By: Brenton Cooper
Forever Roxy Ryot
Kylah Mir was one of the most selfless and loving people you would ever meet. She was extremely shy and always nervous around new people, but if they showed the consideration to say hello, she would open up and be kind and polite. Kylah was known to the Perth wrestling world as Roxy Ryot. A woman who would take on any opponent and show no remorse on how she executed her craft. The complete opposite of who Kylah was.
She was a mother to 3 and step-mother to 2. She would often put the children’s needs (and to an extent my own needs) before herself. She loved sewing and crafting things, she was a massive horror fan and loved all the classic films such as Halloween and Friday the 13th. At home, she was in her comfort zone, she’d clean regularly as a closeted person with slight OCD, she was a giving and courageous person, something she never really grasped herself.
Her mental health issues dated back to her first relationship, then travelled on during the beginning of ours with my former relationship. It was a tumultuous time at the start of COVID. Our son, Wyatt, was born the very same day as I, It was at the beginning of COVID as well, so she was heavily stressed and worried about the little things. Kylah never fully accepted the role she played in WA wrestling. Over her 8 year career (4 of which she was actively competing) she was the villain that fans would cheer for. She was a heavier set woman in a mans world and at the time she started, women in wrestling were labelled as objects, something to look at whilst the men fought for all the adulations. She wasn’t about that at all. She often judged other women behind closed doors for putting themselves in those situations, wanting women to be seen as fighters and equal.
In the early years before her career started, her best friend introduced her to a woman known in SHWA as Sylance. She was the manager and partner of young upstart Felix Young. They became friends outside of wrestling sharing similar interests, especially the horror and craft side of things, they would regularly venture to other shows that Felix partook in, such as New Horizons Pro Wrestling. In a conversation, she was encouraged to give wrestling a crack. To give it a go and see what happens. For Kylah, this was a massive hill to overcome, getting in the ring and learning how to bump and strike. She was in very good hands though.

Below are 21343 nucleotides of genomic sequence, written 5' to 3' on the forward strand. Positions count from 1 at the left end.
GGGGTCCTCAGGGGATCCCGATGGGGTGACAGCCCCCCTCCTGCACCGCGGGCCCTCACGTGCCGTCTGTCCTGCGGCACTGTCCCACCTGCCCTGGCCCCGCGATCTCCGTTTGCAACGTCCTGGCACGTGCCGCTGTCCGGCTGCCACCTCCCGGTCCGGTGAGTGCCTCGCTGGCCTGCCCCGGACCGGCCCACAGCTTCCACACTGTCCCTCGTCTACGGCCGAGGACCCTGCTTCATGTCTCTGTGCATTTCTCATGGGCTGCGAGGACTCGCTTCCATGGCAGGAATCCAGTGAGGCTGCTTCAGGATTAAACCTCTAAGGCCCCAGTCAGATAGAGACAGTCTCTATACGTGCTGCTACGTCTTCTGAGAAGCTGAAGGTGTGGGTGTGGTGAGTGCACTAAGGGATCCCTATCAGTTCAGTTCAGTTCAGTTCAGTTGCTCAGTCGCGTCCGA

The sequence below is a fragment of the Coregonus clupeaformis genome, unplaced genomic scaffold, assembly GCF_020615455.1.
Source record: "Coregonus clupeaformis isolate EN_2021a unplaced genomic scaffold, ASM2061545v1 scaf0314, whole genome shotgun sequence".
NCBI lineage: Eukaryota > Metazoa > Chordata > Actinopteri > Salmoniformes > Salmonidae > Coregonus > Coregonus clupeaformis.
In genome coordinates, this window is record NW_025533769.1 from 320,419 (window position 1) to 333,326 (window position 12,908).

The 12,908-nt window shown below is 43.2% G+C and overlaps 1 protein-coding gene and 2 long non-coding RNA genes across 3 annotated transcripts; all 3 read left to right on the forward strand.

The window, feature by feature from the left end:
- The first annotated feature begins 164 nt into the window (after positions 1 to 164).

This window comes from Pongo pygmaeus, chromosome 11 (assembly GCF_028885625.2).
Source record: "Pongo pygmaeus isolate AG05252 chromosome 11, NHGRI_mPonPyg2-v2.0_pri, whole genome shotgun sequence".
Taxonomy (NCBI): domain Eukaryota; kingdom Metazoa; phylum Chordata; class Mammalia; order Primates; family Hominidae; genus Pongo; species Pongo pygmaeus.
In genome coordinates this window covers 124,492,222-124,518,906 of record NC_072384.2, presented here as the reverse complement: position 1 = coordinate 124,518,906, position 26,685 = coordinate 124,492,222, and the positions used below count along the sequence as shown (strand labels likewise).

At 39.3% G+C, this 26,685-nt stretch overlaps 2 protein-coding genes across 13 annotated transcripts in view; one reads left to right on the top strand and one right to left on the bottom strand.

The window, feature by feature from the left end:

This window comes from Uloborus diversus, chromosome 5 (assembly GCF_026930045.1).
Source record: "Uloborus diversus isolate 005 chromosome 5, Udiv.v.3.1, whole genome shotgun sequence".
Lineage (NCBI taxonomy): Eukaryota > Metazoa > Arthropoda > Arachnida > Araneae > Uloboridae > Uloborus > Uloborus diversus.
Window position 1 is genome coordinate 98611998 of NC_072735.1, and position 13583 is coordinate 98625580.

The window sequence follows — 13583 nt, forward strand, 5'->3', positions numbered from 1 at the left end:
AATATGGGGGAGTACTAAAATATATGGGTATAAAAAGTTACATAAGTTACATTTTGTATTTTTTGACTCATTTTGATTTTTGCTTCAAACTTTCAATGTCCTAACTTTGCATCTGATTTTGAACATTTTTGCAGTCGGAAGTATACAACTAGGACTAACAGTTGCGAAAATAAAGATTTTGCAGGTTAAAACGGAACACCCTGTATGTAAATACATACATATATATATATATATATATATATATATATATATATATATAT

Felix Young and Jarrad Slate, now known collectively as The Pulse, were her first regular trainers. They gave her the courage and confidence to try and compete as a strong and vicious villain. They saw a huge upside to her. Not just because she was a woman, not just because she was a plus size girl, but because she could take the punishment given to her and give it back tenfold. She learned to become unafraid and confident in the squared circle. Outside of that though she still fought those inner demons. She still struggled to find the positives in what she was doing, no matter how many times she was told otherwise.
2 years after she debuted, I walked into a S.H.W.A Create-A-Wrestler Workshop open day. I met her and I was already intimidated by her from the video I had seen that drew me to tryout. She was looking nasty and mean as Roxy Ryot posing for photos. When I finally got the courage to speak to her, I realised how opposite she was to her character she portrayed and my nerves quickly rescinded. She was lovely and kind. Finally after a couple of months of training I asked her out for a coffee. She was a bit shocked but said why not. She had learned to try new things and encouraged by matchmaker Hannah Rose to do so. From then on, I was in love with her. For 6 years of her life, we shared everything together and did everything together.